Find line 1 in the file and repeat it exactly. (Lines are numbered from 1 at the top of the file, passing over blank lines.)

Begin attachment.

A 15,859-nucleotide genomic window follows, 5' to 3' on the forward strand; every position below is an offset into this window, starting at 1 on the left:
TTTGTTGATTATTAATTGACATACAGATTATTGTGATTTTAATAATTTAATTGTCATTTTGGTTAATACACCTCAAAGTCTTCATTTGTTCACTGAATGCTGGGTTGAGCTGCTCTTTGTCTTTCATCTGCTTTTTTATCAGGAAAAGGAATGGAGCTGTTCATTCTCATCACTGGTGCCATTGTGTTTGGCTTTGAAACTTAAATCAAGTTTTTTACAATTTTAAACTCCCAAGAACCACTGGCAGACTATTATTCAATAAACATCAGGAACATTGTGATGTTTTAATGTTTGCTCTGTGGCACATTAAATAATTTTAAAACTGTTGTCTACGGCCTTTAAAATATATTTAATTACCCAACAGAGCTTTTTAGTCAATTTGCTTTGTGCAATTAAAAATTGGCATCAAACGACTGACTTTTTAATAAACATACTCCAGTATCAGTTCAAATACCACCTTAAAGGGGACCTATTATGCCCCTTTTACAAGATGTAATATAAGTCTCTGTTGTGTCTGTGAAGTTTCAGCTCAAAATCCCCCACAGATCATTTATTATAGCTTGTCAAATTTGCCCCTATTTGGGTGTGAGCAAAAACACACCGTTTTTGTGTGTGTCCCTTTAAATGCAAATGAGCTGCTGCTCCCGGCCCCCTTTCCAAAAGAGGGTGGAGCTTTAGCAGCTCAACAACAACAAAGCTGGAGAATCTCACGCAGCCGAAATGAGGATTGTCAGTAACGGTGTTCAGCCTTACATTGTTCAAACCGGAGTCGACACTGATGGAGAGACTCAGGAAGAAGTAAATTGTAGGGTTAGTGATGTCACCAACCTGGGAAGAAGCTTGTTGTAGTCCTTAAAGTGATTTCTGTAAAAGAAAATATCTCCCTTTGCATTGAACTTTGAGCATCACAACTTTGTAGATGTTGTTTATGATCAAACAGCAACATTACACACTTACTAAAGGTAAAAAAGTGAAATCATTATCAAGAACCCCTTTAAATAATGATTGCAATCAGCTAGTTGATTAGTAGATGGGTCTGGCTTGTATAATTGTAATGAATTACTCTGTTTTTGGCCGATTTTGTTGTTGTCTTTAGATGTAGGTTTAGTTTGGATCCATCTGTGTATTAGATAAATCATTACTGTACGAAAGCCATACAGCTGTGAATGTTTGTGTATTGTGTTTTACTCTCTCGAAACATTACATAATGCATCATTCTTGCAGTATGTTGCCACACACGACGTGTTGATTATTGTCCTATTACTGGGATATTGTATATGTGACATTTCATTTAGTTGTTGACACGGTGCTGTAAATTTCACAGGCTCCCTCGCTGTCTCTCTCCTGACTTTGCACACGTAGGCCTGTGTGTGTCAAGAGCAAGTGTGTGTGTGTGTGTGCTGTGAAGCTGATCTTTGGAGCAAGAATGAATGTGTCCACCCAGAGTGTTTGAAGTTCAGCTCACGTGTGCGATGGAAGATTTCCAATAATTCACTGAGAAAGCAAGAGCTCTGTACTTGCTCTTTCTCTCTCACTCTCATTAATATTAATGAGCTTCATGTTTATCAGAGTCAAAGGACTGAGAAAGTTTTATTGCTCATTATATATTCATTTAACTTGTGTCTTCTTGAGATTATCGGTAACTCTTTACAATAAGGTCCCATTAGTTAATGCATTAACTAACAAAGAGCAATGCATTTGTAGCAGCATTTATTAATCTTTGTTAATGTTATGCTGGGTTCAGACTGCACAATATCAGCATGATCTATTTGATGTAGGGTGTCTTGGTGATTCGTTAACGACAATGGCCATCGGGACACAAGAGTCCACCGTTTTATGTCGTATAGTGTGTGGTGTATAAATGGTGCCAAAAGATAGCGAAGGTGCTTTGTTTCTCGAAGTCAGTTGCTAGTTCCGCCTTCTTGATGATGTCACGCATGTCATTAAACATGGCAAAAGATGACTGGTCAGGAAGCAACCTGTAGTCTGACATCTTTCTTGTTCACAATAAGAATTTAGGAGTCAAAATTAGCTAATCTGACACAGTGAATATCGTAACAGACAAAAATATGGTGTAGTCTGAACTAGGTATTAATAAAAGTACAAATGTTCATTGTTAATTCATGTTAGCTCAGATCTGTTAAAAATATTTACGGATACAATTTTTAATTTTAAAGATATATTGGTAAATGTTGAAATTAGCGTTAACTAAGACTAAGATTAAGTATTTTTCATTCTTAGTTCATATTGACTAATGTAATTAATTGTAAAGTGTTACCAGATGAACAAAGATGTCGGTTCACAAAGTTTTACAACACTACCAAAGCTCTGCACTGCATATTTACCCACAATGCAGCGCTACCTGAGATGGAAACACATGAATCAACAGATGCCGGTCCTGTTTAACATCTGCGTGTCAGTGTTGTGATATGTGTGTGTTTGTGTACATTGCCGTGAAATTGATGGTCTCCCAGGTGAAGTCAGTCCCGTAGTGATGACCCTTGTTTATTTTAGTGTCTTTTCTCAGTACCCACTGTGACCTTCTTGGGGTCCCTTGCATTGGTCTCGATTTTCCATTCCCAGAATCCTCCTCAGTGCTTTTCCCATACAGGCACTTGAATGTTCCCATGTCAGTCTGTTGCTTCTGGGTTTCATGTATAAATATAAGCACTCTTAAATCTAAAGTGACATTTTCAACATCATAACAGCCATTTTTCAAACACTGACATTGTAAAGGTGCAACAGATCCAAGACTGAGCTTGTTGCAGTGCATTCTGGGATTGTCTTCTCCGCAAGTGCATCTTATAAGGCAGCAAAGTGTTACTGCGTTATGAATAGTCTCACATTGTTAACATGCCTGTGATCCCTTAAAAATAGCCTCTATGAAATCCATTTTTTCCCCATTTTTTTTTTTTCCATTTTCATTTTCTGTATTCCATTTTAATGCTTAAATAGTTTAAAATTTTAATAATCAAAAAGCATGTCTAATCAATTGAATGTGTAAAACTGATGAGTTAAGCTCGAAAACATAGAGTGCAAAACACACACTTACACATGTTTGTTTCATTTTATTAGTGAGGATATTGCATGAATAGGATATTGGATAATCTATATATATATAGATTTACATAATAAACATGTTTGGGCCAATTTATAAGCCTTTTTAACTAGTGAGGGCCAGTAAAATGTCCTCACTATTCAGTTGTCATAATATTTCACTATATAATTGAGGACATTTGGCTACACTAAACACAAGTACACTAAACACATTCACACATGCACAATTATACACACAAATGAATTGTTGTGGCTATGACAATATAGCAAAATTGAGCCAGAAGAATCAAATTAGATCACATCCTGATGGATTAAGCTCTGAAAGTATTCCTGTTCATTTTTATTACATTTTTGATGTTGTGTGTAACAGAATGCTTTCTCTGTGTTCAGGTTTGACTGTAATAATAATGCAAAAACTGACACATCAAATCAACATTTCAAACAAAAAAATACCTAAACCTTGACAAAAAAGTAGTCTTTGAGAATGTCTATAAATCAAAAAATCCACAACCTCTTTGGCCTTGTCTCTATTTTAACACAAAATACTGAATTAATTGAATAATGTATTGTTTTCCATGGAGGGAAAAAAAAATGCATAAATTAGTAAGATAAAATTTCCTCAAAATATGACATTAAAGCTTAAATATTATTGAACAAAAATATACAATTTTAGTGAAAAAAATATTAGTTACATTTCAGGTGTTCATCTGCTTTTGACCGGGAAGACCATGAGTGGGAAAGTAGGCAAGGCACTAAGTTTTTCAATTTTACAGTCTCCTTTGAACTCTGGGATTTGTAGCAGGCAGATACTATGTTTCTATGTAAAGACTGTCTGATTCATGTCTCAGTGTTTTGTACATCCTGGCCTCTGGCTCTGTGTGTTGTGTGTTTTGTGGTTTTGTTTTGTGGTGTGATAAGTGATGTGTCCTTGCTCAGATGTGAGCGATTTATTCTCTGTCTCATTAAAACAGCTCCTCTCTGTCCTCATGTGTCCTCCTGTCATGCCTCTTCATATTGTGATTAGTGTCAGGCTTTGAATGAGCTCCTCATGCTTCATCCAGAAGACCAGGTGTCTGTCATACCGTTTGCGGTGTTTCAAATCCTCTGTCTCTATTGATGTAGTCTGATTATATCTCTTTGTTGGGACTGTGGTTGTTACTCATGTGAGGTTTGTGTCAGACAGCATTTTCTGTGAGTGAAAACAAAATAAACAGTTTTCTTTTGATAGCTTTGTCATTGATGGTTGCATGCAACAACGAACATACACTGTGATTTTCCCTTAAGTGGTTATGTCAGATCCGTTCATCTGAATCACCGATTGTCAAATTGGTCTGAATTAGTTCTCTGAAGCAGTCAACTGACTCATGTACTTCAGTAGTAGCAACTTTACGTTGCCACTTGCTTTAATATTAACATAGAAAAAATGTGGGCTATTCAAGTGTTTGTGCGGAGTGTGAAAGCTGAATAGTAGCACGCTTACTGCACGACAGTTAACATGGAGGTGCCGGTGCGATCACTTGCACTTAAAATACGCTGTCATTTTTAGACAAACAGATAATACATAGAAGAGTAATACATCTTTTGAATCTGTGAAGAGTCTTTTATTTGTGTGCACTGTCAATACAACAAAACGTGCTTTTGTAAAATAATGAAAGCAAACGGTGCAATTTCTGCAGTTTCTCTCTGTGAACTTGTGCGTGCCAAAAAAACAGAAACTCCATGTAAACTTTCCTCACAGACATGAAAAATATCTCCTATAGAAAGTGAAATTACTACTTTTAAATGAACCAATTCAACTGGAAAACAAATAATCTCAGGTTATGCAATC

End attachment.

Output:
A 15,859-nucleotide genomic window follows, 5' to 3' on the forward strand; every position below is an offset into this window, starting at 1 on the left: